Black death mystery SOLVED: Bubonic plague outbreak began in 1338 in Kyrgyzstan

The Black Death is regarded as the deadliest plague in human history. But despite years of research, its geographic and chronological origin has largely remained a mystery.

Now, a new study of ancient DNA from bubonic plague victims claims to have cracked the conundrum by tracing the disease back to 1338 in what is present day Kyrgyzstan. 

Researchers retrieved ancient DNA traces of the Yersinia pestis plague bacterium from the teeth of three women buried in a medieval Nestorian Christian community in the Chu Valley near Lake Issyk Kul who perished in 1338-1339. 

The earliest deaths documented elsewhere in the pandemic were in 1346. 

Reconstructing the pathogen’s genome showed that this strain not only gave rise to the one that caused the Black Death that mauled Europe, Asia, the Middle East and North Africa but also to most plague strains existing today. 

Researchers say the bubonic plague spread across the Mediterranean via the old Silk Road trade route before sparking a near 500-year-long wave of killer diseases, termed the Second Plague Pandemic.

Up to 200 million people were killed when the Black Death swept through the Middle East and Europe between 1346 and 1353, with half of all Londoners and up to 60 per cent of Europeans wiped out.

Researchers believe the Black Death first originated in Kyrgyzstan in the late 1330s. They analysed ancient DNA taken from the teeth of skeletons discovered in cemeteries. Pictured is a headstone inscription from the Chu-Valley region in Kyrgyzstan. The inscription is translated as follows: ‘This is the tomb of the believer Sanmaq. [He] died of pestilence [bubonic plague]’

Pictured is an excavation of the KaraDjigach site, in the Chu-Valley of Kyrgyzstan within the foothills of the Tian Shan mountains. This was carried out between the years 1885 and 1892

Pictured is an excavation of the KaraDjigach site, in the Chu-Valley of Kyrgyzstan within the foothills of the Tian Shan mountains. This was carried out between the years 1885 and 1892

TIMELINE OF HOW THE BLACK DEATH SPREAD

A new study by an international team of researchers claims to have established the origins of the Black Death, which is regarded as the deadliest plague in human history.

This is the timeline of how experts believe it then spread:

1338 – The disease originates in what is present day Kyrgyzstan

1347 – It later spreads across the Mediterranean via trading ships to ports including Sicily, as well as possibly via the Silk Road

1348 – The plague reaches North Africa, mainland Italy, Spain, France and the UK

1349 – People in Austria, Hungary, Switzerland and Germany become infected, too

1350 – The Black Death arrives in Scandinavia and the Baltic countries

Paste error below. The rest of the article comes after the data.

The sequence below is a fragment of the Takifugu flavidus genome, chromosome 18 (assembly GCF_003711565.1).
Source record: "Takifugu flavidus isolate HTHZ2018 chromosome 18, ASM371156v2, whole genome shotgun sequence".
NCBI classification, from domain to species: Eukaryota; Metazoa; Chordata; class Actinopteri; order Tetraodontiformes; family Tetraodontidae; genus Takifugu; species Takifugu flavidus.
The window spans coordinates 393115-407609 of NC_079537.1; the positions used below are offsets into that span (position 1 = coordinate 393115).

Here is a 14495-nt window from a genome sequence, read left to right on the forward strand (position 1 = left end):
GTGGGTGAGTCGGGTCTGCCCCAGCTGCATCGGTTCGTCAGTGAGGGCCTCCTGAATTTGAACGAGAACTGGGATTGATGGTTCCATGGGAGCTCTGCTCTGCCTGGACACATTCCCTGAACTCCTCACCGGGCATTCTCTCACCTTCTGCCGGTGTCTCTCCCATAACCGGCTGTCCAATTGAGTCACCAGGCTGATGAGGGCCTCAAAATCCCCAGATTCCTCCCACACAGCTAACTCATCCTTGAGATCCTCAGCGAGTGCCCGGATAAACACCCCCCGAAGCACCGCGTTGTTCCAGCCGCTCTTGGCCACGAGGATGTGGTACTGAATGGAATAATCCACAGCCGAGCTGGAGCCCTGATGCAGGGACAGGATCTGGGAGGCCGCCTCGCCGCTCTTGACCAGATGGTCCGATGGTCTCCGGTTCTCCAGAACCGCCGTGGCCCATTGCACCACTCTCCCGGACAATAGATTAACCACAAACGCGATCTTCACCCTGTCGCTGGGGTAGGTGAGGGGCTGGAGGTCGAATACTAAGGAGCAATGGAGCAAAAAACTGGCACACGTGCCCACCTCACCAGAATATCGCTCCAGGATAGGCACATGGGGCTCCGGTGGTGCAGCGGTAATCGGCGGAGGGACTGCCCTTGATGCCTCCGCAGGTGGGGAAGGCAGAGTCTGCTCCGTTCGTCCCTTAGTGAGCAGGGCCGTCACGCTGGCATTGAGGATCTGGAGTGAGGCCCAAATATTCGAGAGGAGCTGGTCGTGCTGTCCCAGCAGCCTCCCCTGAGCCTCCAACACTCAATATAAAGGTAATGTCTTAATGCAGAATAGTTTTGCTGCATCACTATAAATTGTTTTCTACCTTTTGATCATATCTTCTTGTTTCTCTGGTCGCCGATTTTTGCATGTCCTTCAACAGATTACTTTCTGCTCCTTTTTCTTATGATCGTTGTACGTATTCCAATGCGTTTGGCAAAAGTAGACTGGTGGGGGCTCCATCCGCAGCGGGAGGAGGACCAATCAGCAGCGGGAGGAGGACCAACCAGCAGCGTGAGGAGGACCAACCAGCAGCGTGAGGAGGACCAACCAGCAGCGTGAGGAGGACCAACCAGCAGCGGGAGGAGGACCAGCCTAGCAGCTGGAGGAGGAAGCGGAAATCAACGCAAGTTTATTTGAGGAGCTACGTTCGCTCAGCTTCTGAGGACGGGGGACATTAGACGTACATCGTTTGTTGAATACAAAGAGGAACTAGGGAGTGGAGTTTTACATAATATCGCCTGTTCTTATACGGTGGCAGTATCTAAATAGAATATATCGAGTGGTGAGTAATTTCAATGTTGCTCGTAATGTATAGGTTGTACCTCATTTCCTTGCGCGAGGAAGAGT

The Silk Road was an overland route for caravans carrying a panoply of goods back and forth from China through the sumptuous cities of Central Asia to points including the Byzantine capital Constantinople and Persia. 

It also may have served as a conduit of death if the pathogen hitched a ride on the caravans.

‘There have been a number of different hypotheses suggesting that the pandemic may have originated in East Asia, specifically China, in Central Asia, in India, or even close to where the first outbreaks were documented in 1346 in the Black Sea and Caspian Sea regions,’ said archaeogeneticist and study lead author Maria Spyrou of the University of Tübingen in Germany.

‘We know that trade was likely a determining factor to the dispersal of plague into Europe during the beginning of the Black Death. It is reasonable to hypothesise that similar processes determined the spread of the disease from Central Asia to the Black Sea between 1338 and 1346.’ 

Researchers have previously associated the Black Death’s initiation with a massive diversification of plague strains, a so-called ‘Big Bang’ of plague diversity.

But the exact date of this event could not be precisely estimated, and was thought to have happened sometime between the 10th and 14th centuries.

The research team have now pieced together a complete ancient plague genome from the Kyrgyzstan sites and investigated how they might relate with the ‘Big Bang’ event.

Dr Maria Spyrou, of the University of Tubingen, and the first author of the study, said: ‘We found that the ancient strains from Kyrgyzstan are positioned exactly at the node of this massive diversification event.

‘In other words, we found the Black Death’s source strain and we even know its exact date.’

The Black Death is believed to have arrived in the UK in 1348 on a ship landing on the Dorset coast from Gascony in France, before quickly spreading throughout the country.

Pictured, a depiction of plague victims being buried during the Black Death. The devastating bubonic plague pandemic ravaged Europe from 1346 to 1353

Pictured, a depiction of plague victims being buried during the Black Death. The devastating bubonic plague pandemic ravaged Europe from 1346 to 1353

Researchers analysed ancient DNA (aDNA) taken from the teeth of skeletons discovered in cemeteries near Lake Issyk Kul in the Tian Shan region of Kyrgyzstan (shown)